KELOWNA – Finding a career path can be scary for high school students. Thinking about what post-secondary institution to attend is a big decision on its own.
On Thursday, UBC Okanagan hosted their 21st Annual Aboriginal Career Fair to connect youth with professionals in the community.
With 44 information booths, the event attracted more than 260 Aboriginal students from all over the Okanagan. From trades to health care, and engineering – there were options for everyone.
“After I graduate, I really want to go into massage therapy and expand on that. I’ve already started taking a few courses in health care,” says Emma Cohen, a grade 11 student.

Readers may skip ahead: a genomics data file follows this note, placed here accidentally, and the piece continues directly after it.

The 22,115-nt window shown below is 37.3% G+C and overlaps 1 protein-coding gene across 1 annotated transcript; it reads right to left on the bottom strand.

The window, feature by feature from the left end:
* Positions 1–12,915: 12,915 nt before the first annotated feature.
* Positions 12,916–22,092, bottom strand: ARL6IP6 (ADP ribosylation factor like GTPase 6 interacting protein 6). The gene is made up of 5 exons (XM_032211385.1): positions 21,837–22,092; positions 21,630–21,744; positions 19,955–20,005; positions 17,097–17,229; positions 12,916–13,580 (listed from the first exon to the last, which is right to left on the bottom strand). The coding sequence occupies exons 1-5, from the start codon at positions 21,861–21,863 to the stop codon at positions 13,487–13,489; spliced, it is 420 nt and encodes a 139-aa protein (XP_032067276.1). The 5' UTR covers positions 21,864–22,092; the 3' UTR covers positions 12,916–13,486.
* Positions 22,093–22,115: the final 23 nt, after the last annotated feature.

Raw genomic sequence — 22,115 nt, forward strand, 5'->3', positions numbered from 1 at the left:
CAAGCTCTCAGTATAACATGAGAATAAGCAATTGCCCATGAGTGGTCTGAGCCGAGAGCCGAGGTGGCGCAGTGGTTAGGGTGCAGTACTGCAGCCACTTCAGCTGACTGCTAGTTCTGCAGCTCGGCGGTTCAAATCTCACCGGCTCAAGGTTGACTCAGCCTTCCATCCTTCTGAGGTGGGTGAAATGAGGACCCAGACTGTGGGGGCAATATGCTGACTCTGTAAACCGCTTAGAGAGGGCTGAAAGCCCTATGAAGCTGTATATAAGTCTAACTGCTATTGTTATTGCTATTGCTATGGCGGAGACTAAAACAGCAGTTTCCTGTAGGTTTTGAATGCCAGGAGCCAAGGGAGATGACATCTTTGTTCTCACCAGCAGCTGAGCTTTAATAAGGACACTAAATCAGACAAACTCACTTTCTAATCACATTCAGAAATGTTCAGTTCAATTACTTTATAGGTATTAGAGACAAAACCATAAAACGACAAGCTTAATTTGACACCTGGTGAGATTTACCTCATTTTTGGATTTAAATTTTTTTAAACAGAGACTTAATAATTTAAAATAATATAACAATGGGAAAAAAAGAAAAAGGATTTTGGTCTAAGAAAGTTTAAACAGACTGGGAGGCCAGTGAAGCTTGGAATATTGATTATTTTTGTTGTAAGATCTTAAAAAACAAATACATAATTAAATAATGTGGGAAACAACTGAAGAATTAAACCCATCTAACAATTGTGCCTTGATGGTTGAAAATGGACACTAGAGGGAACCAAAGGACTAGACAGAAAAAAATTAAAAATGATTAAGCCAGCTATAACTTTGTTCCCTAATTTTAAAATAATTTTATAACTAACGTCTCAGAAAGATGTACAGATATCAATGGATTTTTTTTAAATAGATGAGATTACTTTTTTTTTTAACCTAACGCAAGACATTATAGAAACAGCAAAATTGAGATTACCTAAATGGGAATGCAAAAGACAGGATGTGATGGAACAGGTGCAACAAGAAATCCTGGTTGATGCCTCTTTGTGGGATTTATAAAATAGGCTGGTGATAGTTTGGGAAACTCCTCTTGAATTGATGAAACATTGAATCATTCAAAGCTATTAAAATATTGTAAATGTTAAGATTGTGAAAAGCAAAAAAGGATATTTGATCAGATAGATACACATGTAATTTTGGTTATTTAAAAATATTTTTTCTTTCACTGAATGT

Cohen says the event is a great resource.
“The people from my community, they are my family and seeing them step out of their comfort zones and trying new things and looking for new possibility in their life, it really helps,” Cohen adds.
According to youth advocate Edna Terbasket of the Ki-Low-Na Friendship Society, the event is more than just a meet and great. It’s about empowerment.
“Our kids do not see brown faces in a professional role. It’s important to me to try and group Aboriginal professional people in different areas — from teachers to the RCMP to all the different fields, so our kids could see a brown face and think they can do it,” says Terbasket.
Terbasket says she was involved in the very first career fair 21 years ago and seeing people from the same background breaks down challenges students can face.
But Emma Cohen says her future is bright.
“It shows that nobody is alone and we can really do anything and there’s endless possibilities,” she says.